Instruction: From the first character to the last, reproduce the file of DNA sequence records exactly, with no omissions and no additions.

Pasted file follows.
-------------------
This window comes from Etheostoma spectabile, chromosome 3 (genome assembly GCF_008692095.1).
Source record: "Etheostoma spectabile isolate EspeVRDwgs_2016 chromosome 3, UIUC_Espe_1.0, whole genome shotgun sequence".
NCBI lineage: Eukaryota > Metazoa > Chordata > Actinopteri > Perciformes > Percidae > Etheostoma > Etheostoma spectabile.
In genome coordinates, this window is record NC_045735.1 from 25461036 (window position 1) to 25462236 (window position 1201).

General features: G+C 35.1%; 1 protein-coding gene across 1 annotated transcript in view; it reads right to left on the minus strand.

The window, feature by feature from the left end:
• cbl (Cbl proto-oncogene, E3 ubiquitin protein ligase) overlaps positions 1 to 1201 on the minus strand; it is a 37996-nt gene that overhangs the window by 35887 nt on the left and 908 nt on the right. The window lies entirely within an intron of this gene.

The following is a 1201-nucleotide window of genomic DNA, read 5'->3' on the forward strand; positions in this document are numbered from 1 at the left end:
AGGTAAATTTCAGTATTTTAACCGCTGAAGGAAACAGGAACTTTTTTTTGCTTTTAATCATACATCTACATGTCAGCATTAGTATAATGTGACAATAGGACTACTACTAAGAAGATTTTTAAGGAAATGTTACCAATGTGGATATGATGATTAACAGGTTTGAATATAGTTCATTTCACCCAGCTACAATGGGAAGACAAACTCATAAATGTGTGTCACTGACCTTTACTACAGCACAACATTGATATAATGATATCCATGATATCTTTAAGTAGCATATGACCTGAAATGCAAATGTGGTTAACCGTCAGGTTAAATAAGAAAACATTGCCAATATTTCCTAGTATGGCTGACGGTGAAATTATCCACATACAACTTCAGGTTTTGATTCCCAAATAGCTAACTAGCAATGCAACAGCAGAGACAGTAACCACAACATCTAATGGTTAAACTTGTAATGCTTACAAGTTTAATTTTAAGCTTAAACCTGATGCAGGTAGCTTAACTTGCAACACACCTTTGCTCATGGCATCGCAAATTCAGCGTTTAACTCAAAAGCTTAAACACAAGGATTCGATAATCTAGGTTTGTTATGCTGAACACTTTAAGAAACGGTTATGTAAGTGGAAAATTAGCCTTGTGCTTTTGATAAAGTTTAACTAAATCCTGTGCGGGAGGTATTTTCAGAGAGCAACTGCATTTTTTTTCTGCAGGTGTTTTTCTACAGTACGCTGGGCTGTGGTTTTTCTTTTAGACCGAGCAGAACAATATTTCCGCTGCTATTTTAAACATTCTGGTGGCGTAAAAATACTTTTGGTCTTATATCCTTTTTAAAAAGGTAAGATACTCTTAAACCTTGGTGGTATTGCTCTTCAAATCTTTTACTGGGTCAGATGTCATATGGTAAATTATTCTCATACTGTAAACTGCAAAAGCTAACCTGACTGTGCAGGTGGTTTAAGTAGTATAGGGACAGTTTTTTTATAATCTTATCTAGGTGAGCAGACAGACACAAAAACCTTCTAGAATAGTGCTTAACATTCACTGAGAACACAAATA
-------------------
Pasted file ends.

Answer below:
This window comes from Etheostoma spectabile, chromosome 3 (genome assembly GCF_008692095.1).
Source record: "Etheostoma spectabile isolate EspeVRDwgs_2016 chromosome 3, UIUC_Espe_1.0, whole genome shotgun sequence".
NCBI lineage: Eukaryota > Metazoa > Chordata > Actinopteri > Perciformes > Percidae > Etheostoma > Etheostoma spectabile.
In genome coordinates, this window is record NC_045735.1 from 25461036 (window position 1) to 25462236 (window position 1201).

General features: G+C 35.1%; 1 protein-coding gene across 1 annotated transcript in view; it reads right to left on the minus strand.

The window, feature by feature from the left end:
• cbl (Cbl proto-oncogene, E3 ubiquitin protein ligase) overlaps positions 1 to 1201 on the minus strand; it is a 37996-nt gene that overhangs the window by 35887 nt on the left and 908 nt on the right. The window lies entirely within an intron of this gene.

The following is a 1201-nucleotide window of genomic DNA, read 5'->3' on the forward strand; positions in this document are numbered from 1 at the left end:
AGGTAAATTTCAGTATTTTAACCGCTGAAGGAAACAGGAACTTTTTTTTGCTTTTAATCATACATCTACATGTCAGCATTAGTATAATGTGACAATAGGACTACTACTAAGAAGATTTTTAAGGAAATGTTACCAATGTGGATATGATGATTAACAGGTTTGAATATAGTTCATTTCACCCAGCTACAATGGGAAGACAAACTCATAAATGTGTGTCACTGACCTTTACTACAGCACAACATTGATATAATGATATCCATGATATCTTTAAGTAGCATATGACCTGAAATGCAAATGTGGTTAACCGTCAGGTTAAATAAGAAAACATTGCCAATATTTCCTAGTATGGCTGACGGTGAAATTATCCACATACAACTTCAGGTTTTGATTCCCAAATAGCTAACTAGCAATGCAACAGCAGAGACAGTAACCACAACATCTAATGGTTAAACTTGTAATGCTTACAAGTTTAATTTTAAGCTTAAACCTGATGCAGGTAGCTTAACTTGCAACACACCTTTGCTCATGGCATCGCAAATTCAGCGTTTAACTCAAAAGCTTAAACACAAGGATTCGATAATCTAGGTTTGTTATGCTGAACACTTTAAGAAACGGTTATGTAAGTGGAAAATTAGCCTTGTGCTTTTGATAAAGTTTAACTAAATCCTGTGCGGGAGGTATTTTCAGAGAGCAACTGCATTTTTTTTCTGCAGGTGTTTTTCTACAGTACGCTGGGCTGTGGTTTTTCTTTTAGACCGAGCAGAACAATATTTCCGCTGCTATTTTAAACATTCTGGTGGCGTAAAAATACTTTTGGTCTTATATCCTTTTTAAAAAGGTAAGATACTCTTAAACCTTGGTGGTATTGCTCTTCAAATCTTTTACTGGGTCAGATGTCATATGGTAAATTATTCTCATACTGTAAACTGCAAAAGCTAACCTGACTGTGCAGGTGGTTTAAGTAGTATAGGGACAGTTTTTTTATAATCTTATCTAGGTGAGCAGACAGACACAAAAACCTTCTAGAATAGTGCTTAACATTCACTGAGAACACAAATA